The above story is based on materials provided by European Cancer Conference. Note: Materials may be edited for content and length.


Cite This Page:

European Cancer Conference. "PET Scans Can Accurately Detect A Breast Tumor's Response To Chemotherapy." ScienceDaily. ScienceDaily, 28 September 2007. <www.sciencedaily.com/releases/2007/09/070925102257.htm>.
European Cancer Conference. (2007, September 28). PET Scans Can Accurately Detect A Breast Tumor's Response To Chemotherapy. ScienceDaily. Retrieved July 28, 2014 from www.sciencedaily.com/releases/2007/09/070925102257.htm
European Cancer Conference. "PET Scans Can Accurately Detect A Breast Tumor's Response To Chemotherapy." ScienceDaily. www.sciencedaily.com/releases/2007/09/070925102257.htm (accessed July 28, 2014).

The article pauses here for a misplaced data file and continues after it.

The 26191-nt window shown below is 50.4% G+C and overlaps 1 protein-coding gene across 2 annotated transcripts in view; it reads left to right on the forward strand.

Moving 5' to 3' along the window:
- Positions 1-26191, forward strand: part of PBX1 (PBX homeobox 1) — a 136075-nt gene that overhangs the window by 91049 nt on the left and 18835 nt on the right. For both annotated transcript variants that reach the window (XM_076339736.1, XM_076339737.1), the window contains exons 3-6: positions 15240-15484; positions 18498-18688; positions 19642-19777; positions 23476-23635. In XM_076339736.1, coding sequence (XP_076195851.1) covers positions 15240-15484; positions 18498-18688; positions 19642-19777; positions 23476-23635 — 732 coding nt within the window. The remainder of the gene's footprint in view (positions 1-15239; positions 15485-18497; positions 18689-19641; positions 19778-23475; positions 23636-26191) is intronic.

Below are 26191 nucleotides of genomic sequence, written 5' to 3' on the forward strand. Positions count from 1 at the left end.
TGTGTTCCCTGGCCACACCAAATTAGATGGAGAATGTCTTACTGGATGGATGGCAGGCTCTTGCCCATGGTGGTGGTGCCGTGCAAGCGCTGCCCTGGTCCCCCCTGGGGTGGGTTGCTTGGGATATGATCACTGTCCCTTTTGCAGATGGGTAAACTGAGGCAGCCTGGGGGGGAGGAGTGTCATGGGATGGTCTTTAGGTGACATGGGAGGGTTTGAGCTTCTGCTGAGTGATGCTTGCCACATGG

Share This




More Health & Medicine News

Monday, July 28, 2014

Featured Research

from universities, journals, and other organizations


Featured Videos

from AP, Reuters, AFP, and other news services

Traditional African Dishes Teach Healthy Eating

Traditional African Dishes Teach Healthy Eating

AP (July 28, 2014) Classes are being offered nationwide to encourage African Americans to learn about cooking fresh foods based on traditional African cuisine. The program is trying to combat obesity, heart disease and other ailments often linked to diet. (July 28) Video provided by AP
Powered by NewsLook.com
West Africa Gripped by Deadly Ebola Outbreak

West Africa Gripped by Deadly Ebola Outbreak

AFP (July 28, 2014) The worst-ever outbreak of the deadly Ebola epidemic grips west Africa, killing hundreds. Duration: 00:48 Video provided by AFP